26.7 C
Belize City
Saturday, April 13, 2024

To – David

“THE CANDLE MAY GO OUT,BUT THE MEMORY...

Young sailors stand on the shoulder of a Master and Commander: Charles Bartlett Hyde

Photo: (right) Charles Bartlett Hyde Contributed: Harbour Regatta...

Storm clouds!

A tribute to C.B. Hyde Saturday, April 6,...

21 countries poised to shift from US currency use for global trade

International21 countries poised to shift from US currency use for global trade

Photo: Leaders of ASEAN countries at the 2023 summit

Both the BRICS and ASEAN blocs have indicated their intention to stop using US currency to settle transactions between member states.

by Marco Lopez

BELIZE CITY, Tues. Sept. 12, 2023

One of the looming geopolitical questions is whether the Association of Southeast Asian Nations (ASEAN) will join the BRICS bloc. Both organizations have indicated their intention to make a shift from using US currency in global transactions. The BRICS coalition, made up of Brazil, Russia, India, China, and South Africa, will be joined by six other nations—Iran, Saudi Arabia, Argentina, the United Arab Emirates, Egypt, and Ethiopia—as early as January 2024, expanding the bloc’s membership to 11. The ASEAN bloc comprises 10 Southeast Asian countries: Brunei, Cambodia, Indonesia, Laos, Malaysia, Myanmar, the Philippines, Singapore, Thailand, and Vietnam.

ASEAN is the first regional organization to decide to stop using the US dollar as the primary currency in global trade. In March 2023, the Southeast Asian countries agreed to reinforce the use of local currencies in the region to reduce reliance on major international currencies, according to the Business Standard.

This agreement was reached on the last day of a meeting attended by financial ministers and central bank governors in the region, held in Bali, Indonesia. The Governor of the Bank of Indonesia, Perry Warjiyo, remarked at a virtual press conference following the agreement, “By using local currencies in transactions across the region, we can strengthen our resilience in supporting regional cross-border trade and investment, which currently still rely heavily on major international currencies.”

Similar moves were made at the 15th BRICS summit held in Johannesburg in August of this year. President of Brazil, Luiz Lula, tabled a proposal for the formation of a common currency for trade and investment among BRICS member nations. He remarked that nations that do not use the dollar should not be forced to trade in that currency. Although a BRICS currency was not on the agenda for the South African summit, President of Russia, Vladimir Putin, who attended via videolink, said discussions on shifting trade between member countries away from the dollar to national currencies would take place among members. China did not comment on the matter of a BRICS common currency, but President Xi Jinping promoted the reform of the international financial and monetary system at the summit.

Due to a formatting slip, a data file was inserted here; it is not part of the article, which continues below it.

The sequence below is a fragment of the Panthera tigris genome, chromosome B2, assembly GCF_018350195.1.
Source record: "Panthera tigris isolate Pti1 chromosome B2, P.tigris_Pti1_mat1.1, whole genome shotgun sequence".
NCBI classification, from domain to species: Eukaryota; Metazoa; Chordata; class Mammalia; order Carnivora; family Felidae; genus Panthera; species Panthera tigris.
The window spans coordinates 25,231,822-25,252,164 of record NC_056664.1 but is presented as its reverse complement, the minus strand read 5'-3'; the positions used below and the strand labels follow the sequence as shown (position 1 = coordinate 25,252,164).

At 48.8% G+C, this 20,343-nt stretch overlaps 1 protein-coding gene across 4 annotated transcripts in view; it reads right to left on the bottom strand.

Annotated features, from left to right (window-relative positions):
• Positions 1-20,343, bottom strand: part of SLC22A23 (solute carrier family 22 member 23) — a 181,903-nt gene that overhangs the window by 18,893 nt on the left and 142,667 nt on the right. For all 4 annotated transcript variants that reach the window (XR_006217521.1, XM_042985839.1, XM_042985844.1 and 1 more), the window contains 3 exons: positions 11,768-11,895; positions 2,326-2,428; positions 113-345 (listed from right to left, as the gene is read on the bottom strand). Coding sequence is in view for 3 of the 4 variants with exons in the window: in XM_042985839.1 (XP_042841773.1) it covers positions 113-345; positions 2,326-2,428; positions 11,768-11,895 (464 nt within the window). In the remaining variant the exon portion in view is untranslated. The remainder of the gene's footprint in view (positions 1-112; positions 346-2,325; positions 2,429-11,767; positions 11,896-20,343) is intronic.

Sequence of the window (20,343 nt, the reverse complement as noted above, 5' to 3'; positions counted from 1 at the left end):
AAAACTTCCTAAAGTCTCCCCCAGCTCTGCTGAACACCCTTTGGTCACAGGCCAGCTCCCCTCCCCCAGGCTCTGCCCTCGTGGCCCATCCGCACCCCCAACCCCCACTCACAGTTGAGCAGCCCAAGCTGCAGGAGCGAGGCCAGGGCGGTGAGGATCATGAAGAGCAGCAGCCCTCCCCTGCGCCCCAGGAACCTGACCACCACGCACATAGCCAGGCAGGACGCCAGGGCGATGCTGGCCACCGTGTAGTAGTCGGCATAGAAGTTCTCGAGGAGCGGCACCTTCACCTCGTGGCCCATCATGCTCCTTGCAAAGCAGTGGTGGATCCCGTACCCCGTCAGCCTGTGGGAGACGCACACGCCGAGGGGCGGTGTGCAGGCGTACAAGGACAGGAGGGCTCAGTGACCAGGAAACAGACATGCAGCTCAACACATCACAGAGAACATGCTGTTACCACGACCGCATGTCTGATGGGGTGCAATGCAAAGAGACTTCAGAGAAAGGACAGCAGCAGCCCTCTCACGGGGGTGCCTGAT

While a common currency for BRICS countries seems an unlikely ideal given the logistical challenges presented by the political and geographic positions of the member countries, there has been a strong push to foster the use of local currencies—a process referred to as de-dollarization.

The 11 members of BRICS and the 10 members of ASEAN are actively moving towards this objective. Indonesia introduced its first de-dollarization task force to promote the use of its Rupiah in bilateral transactions on September 7, 2023. 

While all 21 countries in both blocs are harmoniously working towards independence from the US dollar, they have not officially joined forces.

The potential decline of the US dollar as the world’s principal reserve currency marks a seismic shift in the legacy of the Bretton Woods Accords. The post-World War II agreement pegged the US dollar against gold at an exchange rate of $35 per ounce. By 1971, the gold-backed dollar became fiat money as US gold reserves had depleted. This led to the rise of the petrodollar system, brokered by then US Secretary of State, Henry Kissinger during a visit to Saudi Arabia’s King Faisal, establishing a system whereby the Organization of Petroleum Exporting Countries (OPEC) would denominate global oil trade in US dollars.

This system created a synthetic demand for the US dollar, reinforced by a military pact that ensured US support for Saudi Arabia.

In 2021, this system began to falter when Saudi Arabia and the Russian Federation signed a military cooperation agreement, ending the era of the US as the sole protector of the Saudi kingdom. This year, Saudi Arabia’s Minister of Finance, Mohammed Al-Jadaan, announced that the country was open to trading in other currencies in addition to the US dollar. In August, the oil-rich country joined the BRICS alliance, adding momentum to the trend of de-dollarization.

The rise and fall of reserve currencies is historically linked to the fortunes of empires; it is not an uncommon occurrence. From the Dutch with their guilder to the British pound sterling, and now potentially the US with its dollar, the decline of reserve currencies often coincides with the fall of empires. The concerted move away from the dollar by these countries could signal a paradigm shift in the global order.

Check out our other content

To – David

Storm clouds!

Check out other tags:

International